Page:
To make the rosemary au jus, drain off all but 2 TBs of the juices in the roasting tin. Place over medium heat and add the port. Heat through, scraping up all the crispy bits and sediment in the bottom of the tin. Add the remaining rosemary spring and the stock. Bring to the boil and then reduce the heat to low and simmer for about 5 minutes, until reduced to about 3/4 cup. Strain into a beaker. Stir in the finely chopped rosemary and season to taste.
To serve, slice the pork into individual cutlets. Place each onto a heated place. Top with a slice of pear, a spoonful of the puree and a drizzle of the rosemary au jus.
These are somewhat traditional but each has a bit of an interesting twist added . . . all are, once again, simple and easy to execute, oh . . . and quite, quite delicious!
*Herb Crusted Rib of Beef*
In my opinion the rib of beef is the tastiest cut. This recipe provides for a tasty herbed crust and a delicious red wine sauce for serving.
For the herb crust:
4 slices of sturdy bread, crusts removed, torn into pieces
2 large handfuls of flat leaf parsley
1 TBS fresh thyme leaves
2 TBS olive oil
For the beef and sauce:
a six bone standing rib beef roast (3.5 kg or 7 lb. 14 ounces) trimmed of any excess fat
3 cloves of garlic, peeled and cut into slivers
1 carrot, peeled and cut into 1 1/4 inch pieces
1 leek, white part only, cut into 1 1/2 inch pieces
1 onion, peeled and quartered
1 celery stalk, trimmed and cut into 2 inch lengths
6 garlic cloves, peeled
2 TBS olive oil
sea salt and freshly ground black pepper
60g Dijon mustard (1/4 cup)
2 bay leaves, torn
250ml red wine (1 cup. Always use a wine that you would enjoy drinking!)
500ml of chicken stock ( 2 cups)
Preheat the oven to 220*C/425*F/ gas mark 7.
Remove the beef from the refrigerator at least 30 minutes before cooking. Cut narrow slits with a sharp knife in between the rib bones and slice the garlic slivers into these.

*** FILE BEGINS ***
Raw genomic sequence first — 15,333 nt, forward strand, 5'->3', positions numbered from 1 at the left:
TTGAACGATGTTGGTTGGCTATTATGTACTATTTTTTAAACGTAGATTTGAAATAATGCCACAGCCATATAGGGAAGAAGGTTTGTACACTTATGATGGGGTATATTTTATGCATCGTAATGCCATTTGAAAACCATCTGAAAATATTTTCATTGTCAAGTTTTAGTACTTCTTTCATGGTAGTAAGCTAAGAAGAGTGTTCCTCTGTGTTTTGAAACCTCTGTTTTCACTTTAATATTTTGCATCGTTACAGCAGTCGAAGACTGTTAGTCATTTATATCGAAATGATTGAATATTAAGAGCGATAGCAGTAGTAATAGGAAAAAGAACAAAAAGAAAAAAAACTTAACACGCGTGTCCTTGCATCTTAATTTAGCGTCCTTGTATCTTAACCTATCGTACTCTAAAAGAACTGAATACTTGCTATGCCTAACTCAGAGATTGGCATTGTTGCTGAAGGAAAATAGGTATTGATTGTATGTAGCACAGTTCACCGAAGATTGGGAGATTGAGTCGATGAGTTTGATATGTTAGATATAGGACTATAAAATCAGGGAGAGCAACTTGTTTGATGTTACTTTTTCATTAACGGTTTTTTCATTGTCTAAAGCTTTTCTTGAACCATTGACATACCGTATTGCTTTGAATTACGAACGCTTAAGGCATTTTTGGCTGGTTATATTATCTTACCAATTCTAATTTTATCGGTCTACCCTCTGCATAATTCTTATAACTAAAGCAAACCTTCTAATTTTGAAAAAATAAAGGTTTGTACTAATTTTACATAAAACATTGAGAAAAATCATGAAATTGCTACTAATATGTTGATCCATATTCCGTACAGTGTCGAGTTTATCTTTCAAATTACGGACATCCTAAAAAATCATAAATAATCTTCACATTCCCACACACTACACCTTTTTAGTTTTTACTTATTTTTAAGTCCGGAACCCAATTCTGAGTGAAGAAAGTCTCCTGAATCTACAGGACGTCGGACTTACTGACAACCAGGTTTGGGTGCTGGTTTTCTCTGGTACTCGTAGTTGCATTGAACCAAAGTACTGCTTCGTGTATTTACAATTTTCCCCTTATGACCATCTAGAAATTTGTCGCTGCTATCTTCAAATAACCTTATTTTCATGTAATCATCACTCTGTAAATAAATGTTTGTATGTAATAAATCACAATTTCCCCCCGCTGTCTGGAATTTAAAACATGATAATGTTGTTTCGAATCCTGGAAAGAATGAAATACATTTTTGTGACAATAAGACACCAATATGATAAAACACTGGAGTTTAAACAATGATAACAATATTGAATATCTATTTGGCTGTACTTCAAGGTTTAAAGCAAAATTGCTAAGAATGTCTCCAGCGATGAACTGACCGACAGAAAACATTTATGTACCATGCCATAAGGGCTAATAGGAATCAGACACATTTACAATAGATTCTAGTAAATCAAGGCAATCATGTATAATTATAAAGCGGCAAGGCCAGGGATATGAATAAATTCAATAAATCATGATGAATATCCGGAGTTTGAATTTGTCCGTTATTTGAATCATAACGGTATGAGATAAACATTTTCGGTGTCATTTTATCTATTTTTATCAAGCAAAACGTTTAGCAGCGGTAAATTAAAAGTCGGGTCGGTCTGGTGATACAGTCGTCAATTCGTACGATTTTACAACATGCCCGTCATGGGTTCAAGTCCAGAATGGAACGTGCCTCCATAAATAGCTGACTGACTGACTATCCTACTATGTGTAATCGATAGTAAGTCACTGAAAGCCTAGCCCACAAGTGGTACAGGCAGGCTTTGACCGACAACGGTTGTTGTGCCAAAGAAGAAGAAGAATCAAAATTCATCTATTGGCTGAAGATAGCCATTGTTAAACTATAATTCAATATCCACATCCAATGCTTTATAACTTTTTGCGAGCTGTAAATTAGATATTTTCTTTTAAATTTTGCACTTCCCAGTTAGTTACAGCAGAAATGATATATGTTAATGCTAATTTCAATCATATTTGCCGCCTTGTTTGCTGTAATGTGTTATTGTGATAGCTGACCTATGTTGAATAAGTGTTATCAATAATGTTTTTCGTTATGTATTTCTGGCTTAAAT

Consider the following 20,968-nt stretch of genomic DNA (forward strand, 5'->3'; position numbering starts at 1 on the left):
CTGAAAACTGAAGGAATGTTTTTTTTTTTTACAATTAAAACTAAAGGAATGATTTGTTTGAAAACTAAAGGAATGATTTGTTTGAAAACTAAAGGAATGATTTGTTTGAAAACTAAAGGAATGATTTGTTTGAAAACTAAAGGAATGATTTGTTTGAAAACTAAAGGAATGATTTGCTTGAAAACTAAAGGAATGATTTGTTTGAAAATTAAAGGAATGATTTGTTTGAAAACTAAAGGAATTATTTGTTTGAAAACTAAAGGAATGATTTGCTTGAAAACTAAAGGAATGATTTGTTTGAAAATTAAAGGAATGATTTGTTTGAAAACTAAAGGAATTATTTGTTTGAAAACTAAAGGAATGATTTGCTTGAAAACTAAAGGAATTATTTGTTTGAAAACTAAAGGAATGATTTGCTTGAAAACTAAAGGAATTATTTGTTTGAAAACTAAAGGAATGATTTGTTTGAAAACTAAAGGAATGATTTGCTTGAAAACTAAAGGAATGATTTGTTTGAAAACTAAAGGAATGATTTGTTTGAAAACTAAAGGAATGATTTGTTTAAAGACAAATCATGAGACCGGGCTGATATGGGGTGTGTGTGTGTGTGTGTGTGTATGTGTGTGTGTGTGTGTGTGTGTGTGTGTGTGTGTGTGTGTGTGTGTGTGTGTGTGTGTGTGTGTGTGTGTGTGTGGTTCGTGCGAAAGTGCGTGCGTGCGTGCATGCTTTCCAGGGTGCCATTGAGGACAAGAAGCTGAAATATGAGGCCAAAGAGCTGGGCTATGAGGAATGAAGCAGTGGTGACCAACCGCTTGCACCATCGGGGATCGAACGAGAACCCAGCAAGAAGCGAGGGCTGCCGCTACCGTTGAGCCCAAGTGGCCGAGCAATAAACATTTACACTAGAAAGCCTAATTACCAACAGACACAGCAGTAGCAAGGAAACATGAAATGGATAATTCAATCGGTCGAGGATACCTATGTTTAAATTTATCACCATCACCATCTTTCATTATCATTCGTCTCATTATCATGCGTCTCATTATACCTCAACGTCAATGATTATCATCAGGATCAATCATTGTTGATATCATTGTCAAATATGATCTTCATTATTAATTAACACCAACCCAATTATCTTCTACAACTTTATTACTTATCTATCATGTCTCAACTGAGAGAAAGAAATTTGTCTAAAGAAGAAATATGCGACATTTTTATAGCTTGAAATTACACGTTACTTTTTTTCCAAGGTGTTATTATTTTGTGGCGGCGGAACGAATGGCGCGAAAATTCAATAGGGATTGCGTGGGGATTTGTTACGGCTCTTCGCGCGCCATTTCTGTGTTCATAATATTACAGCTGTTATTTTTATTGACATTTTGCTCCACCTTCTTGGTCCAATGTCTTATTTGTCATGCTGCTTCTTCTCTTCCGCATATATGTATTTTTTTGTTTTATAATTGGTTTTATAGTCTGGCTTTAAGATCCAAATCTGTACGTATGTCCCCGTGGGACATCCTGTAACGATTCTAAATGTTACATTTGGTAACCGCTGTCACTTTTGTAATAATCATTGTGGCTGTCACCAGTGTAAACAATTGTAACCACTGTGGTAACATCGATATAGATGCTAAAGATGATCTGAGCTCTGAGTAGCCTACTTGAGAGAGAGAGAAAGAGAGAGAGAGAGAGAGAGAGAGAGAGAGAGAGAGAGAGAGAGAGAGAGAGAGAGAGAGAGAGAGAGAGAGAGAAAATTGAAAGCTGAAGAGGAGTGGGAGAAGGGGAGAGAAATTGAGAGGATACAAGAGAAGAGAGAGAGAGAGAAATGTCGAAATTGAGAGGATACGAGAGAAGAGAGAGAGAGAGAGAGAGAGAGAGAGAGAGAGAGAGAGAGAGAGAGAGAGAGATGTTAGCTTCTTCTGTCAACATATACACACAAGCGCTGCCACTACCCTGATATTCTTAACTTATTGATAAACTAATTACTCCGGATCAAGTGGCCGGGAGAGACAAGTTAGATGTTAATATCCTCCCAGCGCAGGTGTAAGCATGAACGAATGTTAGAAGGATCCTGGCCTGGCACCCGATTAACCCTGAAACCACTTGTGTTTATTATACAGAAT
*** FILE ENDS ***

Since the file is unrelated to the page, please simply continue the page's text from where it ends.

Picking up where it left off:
To make the herb crust, place all the crust ingredients into a food processor and blend until finely chopped and well combines. Set aside.
Scatter the carrot, leek, onion, celery and peeled garlic on the bottom of a roasting tin. Place the roast beef on top. Drizzle with the oil and season with sea salt and freshly ground black pepper. Roast for 25 minutes. Remove from the oven and spread the fat surface with the mustard. Press the herb crust onto this. Reduce the oven temperature to 180*C/350*F/ gas mark 4. Return the beef to the oven and roast for a further 1 1/2 to 2 hours for medium doneness, based on cooking for 20 minutes per 500g (1 lb 2 ounces) of meat. Transfer to a place, cover loosely with foil and let rest in a warm place for at least 20 minutes.
To prepare the red wine sauce,lace the roasting tin on top of the stove over medium heat. Add the bayleaves and wine, scraping any residue up from the bottom along with any caramelized vegetables. Bring to a simmer and then reduce to 80ml or 1/3 cup. Add the stock and any meat juices which have collected on the plate where your meat is resting. Bring to the simmer and cook for about 10 minutes or until reduced in half. Strain into a serving jug, discarding any solids. Cover and keep warm until ready to serve.
Slice the beef into six ribs and serve on heated plates along with your desired vegetables and the red wine sauce.
*Mustard and Orange Glazed Ham*
I don't know anyone who is not fond of glazed ham. It's pretty and tastes fabulous. It's also really easy to do, and the leftovers are great served cold as well as in sandwiches and casseroles.